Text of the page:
LV: You place a great stress on simple reforms, like giving those in solitary the right to make a phone call. Some people might say that this is just a minor questions, can you explain why for you this is so important?
JC: First of all, the assumption is now made that unless you can prove that someone needs something, they don’t need to have it. In fact, it should be the opposite. As long as you cannot provide a reason for depriving someone of something, then there can be no justification for removing a person’s rights, depriving them of their reading material, for instance, or their right to make a phone call.
Second, for the very few people who need to be separated from others, because they are a genuine danger, ways must be found to humanise their environment. A phone call is one way to do that. The so-called monster you see on TV might have a mother or a sister somewhere who can be a humanising force. We should be encouraging that. People don’t need less, they need more. More individualised attention, more programming. So instead of going in solitary they should go in units where there is more care.
LV: Is there a danger that a campaign against solitary confinement could end up glossing over the problems inherent within the so-called ‘normal’ prison system, which seem okay by comparison?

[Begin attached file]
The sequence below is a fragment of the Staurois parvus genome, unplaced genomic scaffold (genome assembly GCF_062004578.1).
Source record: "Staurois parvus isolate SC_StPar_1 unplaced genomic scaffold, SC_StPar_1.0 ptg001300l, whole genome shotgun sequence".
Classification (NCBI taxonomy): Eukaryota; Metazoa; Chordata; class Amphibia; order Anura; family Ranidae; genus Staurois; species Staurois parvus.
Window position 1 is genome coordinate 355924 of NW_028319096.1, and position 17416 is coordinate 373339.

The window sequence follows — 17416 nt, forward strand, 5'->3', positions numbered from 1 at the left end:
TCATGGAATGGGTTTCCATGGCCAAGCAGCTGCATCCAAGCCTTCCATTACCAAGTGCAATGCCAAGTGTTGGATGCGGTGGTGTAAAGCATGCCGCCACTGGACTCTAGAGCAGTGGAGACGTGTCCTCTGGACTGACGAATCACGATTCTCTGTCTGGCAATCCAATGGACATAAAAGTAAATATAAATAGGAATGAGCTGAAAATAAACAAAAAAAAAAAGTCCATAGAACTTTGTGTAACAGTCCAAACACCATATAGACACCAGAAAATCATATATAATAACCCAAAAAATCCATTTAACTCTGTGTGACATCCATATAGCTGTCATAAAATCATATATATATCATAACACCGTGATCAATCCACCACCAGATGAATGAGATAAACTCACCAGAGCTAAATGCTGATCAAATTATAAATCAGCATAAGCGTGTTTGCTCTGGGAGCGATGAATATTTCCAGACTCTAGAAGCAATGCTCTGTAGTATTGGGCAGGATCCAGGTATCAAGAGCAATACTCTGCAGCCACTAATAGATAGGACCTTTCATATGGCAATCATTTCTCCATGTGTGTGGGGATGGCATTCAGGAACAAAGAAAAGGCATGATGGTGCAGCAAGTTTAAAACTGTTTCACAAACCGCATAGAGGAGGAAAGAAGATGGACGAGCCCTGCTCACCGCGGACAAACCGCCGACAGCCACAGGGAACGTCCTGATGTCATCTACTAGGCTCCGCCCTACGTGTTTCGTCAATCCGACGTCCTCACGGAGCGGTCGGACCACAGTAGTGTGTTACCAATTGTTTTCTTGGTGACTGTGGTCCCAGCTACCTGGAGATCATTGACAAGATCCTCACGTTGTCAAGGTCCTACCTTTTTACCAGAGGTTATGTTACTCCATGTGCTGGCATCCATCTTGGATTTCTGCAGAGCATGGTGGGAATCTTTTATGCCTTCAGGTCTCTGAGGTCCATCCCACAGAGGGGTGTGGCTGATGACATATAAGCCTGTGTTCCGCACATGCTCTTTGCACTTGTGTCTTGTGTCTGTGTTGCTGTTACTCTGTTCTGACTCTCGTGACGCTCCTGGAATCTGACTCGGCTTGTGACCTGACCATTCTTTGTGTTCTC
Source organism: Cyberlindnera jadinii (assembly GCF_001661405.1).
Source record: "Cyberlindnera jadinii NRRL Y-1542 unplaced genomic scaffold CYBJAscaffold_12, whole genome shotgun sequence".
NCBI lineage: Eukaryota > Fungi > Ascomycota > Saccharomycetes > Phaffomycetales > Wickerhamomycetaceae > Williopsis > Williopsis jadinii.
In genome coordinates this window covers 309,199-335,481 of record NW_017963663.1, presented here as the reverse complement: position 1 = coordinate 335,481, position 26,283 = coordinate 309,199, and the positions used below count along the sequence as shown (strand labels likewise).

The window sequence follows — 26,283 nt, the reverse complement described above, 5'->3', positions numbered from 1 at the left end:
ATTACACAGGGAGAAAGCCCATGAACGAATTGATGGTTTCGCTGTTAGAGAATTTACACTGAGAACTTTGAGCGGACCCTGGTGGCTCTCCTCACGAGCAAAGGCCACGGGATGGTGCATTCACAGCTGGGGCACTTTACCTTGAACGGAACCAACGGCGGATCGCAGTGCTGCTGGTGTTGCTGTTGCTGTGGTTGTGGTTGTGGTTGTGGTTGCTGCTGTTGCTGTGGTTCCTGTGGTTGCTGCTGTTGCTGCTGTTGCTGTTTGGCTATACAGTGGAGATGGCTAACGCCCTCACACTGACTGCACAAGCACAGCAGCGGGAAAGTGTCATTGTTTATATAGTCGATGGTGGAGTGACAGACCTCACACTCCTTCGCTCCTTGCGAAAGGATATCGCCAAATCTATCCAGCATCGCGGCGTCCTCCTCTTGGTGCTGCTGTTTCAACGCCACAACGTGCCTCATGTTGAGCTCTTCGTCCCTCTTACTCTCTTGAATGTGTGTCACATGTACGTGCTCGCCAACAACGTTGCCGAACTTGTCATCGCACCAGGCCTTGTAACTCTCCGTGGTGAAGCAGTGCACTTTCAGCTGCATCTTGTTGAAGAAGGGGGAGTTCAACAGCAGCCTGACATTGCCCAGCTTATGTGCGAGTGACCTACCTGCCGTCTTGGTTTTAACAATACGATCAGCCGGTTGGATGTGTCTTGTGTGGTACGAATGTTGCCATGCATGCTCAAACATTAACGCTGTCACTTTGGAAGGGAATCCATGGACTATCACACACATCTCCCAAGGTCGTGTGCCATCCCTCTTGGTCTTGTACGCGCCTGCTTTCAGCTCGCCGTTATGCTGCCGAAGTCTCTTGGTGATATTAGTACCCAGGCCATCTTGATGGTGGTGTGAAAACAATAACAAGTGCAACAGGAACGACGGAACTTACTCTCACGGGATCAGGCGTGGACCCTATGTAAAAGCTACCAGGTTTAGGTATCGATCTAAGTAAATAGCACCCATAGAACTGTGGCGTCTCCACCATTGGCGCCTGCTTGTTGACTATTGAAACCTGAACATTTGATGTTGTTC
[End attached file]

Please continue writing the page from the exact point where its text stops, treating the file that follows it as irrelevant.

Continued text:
JC: The question you ask is often seen as the dilemma between an abolitionist perspective on prisons versus a reformist position. Personally, I don’t see the State being overthrown in the US in the near future (laughs), I don’t see the prison system crumbling to the ground. What do we do in the meantime, when people are really suffering? Solitary is the prison within the prison. But if we start here, in the prison within the prison, we can also tackle the problems inherent within the prison system as a whole. So you start by asking the question, why are we putting people with mental illness in solitary? And then the question raises itself, why are we putting them in prison at all? We are dealing with the most disadvantaged people in society who are in prison, so let’s give them more attention. Just like the people in solitary need more attention. If we give them more attention earlier, they won’t end up in prison. So I don’t see it as a terrible dilemma.
Luk Vervaet, The Guantánamo-isation of Belgium, Race & Class (Vol 56, No. 5, 2015)